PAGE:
Szikora I, Berentei Z, Kulcsar Z, Marosfoi M, Vajda ZS, Lee W, et al. Treatment of intracranial aneurysms by functional reconstruction of the parent artery: the Budapest experience with the pipeline embolization device. AJNR Am J Neuroradiol. 2010;31(6):1139–47. doi:10.3174/ajnr.A2023.CrossRefPubMedGoogle Scholar
  5. 5.
    Lylyk P, Miranda C, Ceratto R, Ferrario A, Scrivano E, Luna HR, et al. Curative endovascular reconstruction of cerebral aneurysms with the pipeline embolization device: the Buenos Aires experience. Neurosurgery. 2009;64(4):632–42. doi:10.1227/01.NEU.0000339109.98070.65. discussion 42–3; quiz N6.CrossRefPubMedGoogle Scholar
  6. 6.
    Krishna C, Sonig A, Natarajan SK, Siddiqui AH. The expanding realm of endovascular neurosurgery: flow diversion for cerebral aneurysm management. Methodist DeBakey Cardiovasc J. 2014;10(4):214–9. doi:10.14797/mdcj-10-4-214.CrossRefPubMedPubMedCentralGoogle Scholar
  7. 7.
    Wong GK, Kwan MC, Ng RY, Yu SC, Poon WS. Flow diverters for treatment of intracranial aneurysms: current status and ongoing clinical trials. J Clin Neurosci. 2011;18(6):737–40. doi:10.1016/j.jocn.2010.10.011.CrossRefPubMedGoogle Scholar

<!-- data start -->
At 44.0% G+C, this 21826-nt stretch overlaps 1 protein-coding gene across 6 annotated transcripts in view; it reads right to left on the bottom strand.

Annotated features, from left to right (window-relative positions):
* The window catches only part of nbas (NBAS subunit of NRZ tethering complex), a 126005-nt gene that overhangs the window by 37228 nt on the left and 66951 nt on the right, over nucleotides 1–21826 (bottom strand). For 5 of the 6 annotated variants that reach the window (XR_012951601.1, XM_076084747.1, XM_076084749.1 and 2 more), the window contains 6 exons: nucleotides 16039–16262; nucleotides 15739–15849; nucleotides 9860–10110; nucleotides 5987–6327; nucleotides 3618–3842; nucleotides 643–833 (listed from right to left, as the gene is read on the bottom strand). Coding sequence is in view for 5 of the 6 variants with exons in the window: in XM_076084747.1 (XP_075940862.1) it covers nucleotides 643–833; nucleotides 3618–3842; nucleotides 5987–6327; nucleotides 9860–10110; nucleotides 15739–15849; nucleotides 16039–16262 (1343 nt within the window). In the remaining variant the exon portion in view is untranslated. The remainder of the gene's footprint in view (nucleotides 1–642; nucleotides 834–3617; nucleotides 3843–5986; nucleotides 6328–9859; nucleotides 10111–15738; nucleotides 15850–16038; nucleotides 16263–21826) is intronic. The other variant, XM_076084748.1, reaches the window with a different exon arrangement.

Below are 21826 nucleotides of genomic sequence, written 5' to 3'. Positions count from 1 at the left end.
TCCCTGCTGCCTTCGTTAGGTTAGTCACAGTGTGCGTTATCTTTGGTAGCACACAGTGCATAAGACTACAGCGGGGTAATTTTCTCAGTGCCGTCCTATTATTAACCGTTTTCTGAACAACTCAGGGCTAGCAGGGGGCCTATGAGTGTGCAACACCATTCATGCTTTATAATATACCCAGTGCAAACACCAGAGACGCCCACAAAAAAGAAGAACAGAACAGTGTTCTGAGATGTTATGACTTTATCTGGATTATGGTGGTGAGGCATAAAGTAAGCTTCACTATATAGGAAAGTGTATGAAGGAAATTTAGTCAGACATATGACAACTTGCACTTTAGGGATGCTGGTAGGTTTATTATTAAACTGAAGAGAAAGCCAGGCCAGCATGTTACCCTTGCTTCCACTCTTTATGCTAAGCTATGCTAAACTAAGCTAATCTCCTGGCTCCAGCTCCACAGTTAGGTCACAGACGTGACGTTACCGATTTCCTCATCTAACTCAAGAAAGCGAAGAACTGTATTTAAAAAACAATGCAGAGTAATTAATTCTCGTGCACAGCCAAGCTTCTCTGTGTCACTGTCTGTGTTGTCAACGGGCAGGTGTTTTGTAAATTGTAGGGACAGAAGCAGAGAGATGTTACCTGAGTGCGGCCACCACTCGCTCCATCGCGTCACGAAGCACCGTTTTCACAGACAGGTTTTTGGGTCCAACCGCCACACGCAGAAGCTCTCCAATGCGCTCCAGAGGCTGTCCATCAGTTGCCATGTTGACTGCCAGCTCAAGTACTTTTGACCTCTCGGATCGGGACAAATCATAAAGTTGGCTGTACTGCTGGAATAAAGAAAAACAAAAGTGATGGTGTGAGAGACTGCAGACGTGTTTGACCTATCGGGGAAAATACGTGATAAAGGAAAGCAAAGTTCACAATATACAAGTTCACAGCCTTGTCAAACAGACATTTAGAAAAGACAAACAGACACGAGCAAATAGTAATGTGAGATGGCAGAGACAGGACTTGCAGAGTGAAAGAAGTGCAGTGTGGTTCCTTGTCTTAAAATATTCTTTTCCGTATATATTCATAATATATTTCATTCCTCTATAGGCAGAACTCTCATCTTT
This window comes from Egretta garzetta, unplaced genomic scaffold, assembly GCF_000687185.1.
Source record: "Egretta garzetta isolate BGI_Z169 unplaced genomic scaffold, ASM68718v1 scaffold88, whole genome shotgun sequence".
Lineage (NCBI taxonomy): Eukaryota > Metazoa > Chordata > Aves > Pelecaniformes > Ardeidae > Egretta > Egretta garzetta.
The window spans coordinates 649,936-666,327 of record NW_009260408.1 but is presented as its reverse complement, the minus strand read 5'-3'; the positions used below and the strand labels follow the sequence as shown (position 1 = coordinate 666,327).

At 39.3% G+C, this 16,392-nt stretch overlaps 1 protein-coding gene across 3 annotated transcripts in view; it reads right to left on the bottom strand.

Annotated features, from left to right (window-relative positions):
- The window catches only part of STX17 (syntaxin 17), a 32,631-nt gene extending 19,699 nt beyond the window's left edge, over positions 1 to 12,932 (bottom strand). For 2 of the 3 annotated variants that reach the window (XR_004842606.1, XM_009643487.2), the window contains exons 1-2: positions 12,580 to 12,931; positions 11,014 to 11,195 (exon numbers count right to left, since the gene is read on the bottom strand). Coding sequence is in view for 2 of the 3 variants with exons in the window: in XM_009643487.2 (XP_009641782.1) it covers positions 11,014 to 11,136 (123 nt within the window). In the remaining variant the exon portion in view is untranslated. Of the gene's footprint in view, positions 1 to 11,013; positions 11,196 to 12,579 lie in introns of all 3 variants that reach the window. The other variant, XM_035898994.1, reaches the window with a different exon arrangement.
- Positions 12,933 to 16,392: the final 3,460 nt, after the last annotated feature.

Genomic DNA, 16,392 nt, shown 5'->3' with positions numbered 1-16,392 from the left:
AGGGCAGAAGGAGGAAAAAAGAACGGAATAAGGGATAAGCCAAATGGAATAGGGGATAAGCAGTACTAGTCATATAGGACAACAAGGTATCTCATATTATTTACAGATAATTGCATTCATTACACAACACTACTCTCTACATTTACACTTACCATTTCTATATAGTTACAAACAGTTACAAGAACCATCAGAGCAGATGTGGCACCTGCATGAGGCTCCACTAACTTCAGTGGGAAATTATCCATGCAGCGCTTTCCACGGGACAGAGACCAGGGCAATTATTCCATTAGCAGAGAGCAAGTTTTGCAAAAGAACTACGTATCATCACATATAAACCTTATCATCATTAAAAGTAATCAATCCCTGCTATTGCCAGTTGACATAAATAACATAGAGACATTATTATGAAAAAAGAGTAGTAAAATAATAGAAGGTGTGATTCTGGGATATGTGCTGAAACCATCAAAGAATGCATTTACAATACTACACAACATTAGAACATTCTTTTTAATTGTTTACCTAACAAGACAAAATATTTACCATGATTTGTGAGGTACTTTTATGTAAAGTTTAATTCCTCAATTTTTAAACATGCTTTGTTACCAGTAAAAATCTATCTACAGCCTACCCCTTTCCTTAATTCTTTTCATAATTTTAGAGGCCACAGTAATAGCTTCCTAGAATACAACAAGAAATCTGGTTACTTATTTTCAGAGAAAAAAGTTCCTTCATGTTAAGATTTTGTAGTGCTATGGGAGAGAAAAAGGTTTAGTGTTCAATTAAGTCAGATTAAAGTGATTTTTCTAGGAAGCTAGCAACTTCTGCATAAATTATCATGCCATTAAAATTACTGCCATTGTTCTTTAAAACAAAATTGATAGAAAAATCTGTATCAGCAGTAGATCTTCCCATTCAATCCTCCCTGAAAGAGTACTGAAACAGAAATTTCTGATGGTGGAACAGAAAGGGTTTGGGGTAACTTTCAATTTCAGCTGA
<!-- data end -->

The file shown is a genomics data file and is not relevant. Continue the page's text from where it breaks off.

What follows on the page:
8. 8.
    Canton G, Levy DI, Lasheras JC, Nelson PK. Flow changes caused by the sequential placement of stents across the neck of sidewall cerebral aneurysms. J Neurosurg. 2005;103(5):891–902. doi:10.3171/jns.2005.103.5.0891.CrossRefPubMedGoogle Scholar
  9. 9.
    Lopes D, Sani S. Histological postmortem study of an internal carotid artery aneurysm treated with the Neuroform stent. Neurosurgery. 2005;56(2):E416. discussion E.CrossRefPubMedGoogle Scholar
  10. 10.••
    Becske T, Kallmes DF, Saatci I, McDougall CG, Szikora I, Lanzino G, et al. Pipeline for uncoilable or failed aneurysms: results from a multicenter clinical trial. Radiology. 2013;267(3):858–68. doi:10.1148/radiol.13120099. This was a multicenter, prospective, interventional, single-arm trial of PED that demonstrated reasonable safety and efficacy in the treatment of large or giant intracranial internal carotid artery aneurysms.CrossRefPubMedGoogle Scholar
  11. 11.
    Nelson PK, Lylyk P, Szikora I, Wetzel SG, Wanke I, Fiorella D. The pipeline embolization device for the intracranial treatment of aneurysms trial. AJNR Am J Neuroradiol. 2011;32(1):34–40. doi:10.3174/ajnr.A2421.PubMedGoogle Scholar
  12. 12.••
    Kallmes DF, Hanel R, Lopes D, Boccardi E, Bonafe A, Cekirge S, et al. International retrospective study of the pipeline embolization device: a multicenter aneurysm treatment study. AJNR Am J Neuroradiol. 2015;36(1):108–15. doi:10.3174/ajnr.A4111. This was a multicenter retrospective study of the PED that showed a high aneurysm occlusion rate and low rate of complications associated with the flow diverter.CrossRefPubMedGoogle Scholar